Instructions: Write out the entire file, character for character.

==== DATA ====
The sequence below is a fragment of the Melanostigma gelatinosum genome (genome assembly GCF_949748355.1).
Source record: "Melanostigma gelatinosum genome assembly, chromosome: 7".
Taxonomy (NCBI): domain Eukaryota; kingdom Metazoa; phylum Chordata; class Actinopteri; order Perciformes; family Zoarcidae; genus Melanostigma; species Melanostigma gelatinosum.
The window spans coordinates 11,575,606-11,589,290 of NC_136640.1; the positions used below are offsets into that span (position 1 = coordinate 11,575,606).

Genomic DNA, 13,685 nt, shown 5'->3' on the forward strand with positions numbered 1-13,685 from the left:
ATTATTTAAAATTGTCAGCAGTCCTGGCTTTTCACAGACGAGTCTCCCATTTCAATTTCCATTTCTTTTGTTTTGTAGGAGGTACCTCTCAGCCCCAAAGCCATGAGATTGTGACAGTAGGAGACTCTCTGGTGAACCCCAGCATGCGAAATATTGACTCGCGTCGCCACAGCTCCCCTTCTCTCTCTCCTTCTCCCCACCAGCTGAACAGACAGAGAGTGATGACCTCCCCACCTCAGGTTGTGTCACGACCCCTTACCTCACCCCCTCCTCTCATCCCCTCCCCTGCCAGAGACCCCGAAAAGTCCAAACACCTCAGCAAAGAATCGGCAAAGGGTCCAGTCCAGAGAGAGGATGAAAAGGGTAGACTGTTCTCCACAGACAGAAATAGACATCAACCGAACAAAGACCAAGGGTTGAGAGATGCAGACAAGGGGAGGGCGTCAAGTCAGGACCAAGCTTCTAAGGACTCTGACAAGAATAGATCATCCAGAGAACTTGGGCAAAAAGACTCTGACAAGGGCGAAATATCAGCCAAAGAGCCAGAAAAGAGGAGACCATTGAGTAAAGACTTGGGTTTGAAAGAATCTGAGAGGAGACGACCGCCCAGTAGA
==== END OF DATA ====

The sequence below is a fragment of the Melanostigma gelatinosum genome (genome assembly GCF_949748355.1).
Source record: "Melanostigma gelatinosum genome assembly, chromosome: 7".
Taxonomy (NCBI): domain Eukaryota; kingdom Metazoa; phylum Chordata; class Actinopteri; order Perciformes; family Zoarcidae; genus Melanostigma; species Melanostigma gelatinosum.
The window spans coordinates 11,575,606-11,589,290 of NC_136640.1; the positions used below are offsets into that span (position 1 = coordinate 11,575,606).

Genomic DNA, 13,685 nt, shown 5'->3' on the forward strand with positions numbered 1-13,685 from the left:
ATTATTTAAAATTGTCAGCAGTCCTGGCTTTTCACAGACGAGTCTCCCATTTCAATTTCCATTTCTTTTGTTTTGTAGGAGGTACCTCTCAGCCCCAAAGCCATGAGATTGTGACAGTAGGAGACTCTCTGGTGAACCCCAGCATGCGAAATATTGACTCGCGTCGCCACAGCTCCCCTTCTCTCTCTCCTTCTCCCCACCAGCTGAACAGACAGAGAGTGATGACCTCCCCACCTCAGGTTGTGTCACGACCCCTTACCTCACCCCCTCCTCTCATCCCCTCCCCTGCCAGAGACCCCGAAAAGTCCAAACACCTCAGCAAAGAATCGGCAAAGGGTCCAGTCCAGAGAGAGGATGAAAAGGGTAGACTGTTCTCCACAGACAGAAATAGACATCAACCGAACAAAGACCAAGGGTTGAGAGATGCAGACAAGGGGAGGGCGTCAAGTCAGGACCAAGCTTCTAAGGACTCTGACAAGAATAGATCATCCAGAGAACTTGGGCAAAAAGACTCTGACAAGGGCGAAATATCAGCCAAAGAGCCAGAAAAGAGGAGACCATTGAGTAAAGACTTGGGTTTGAAAGAATCTGAGAGGAGACGACCGCCCAGTAGA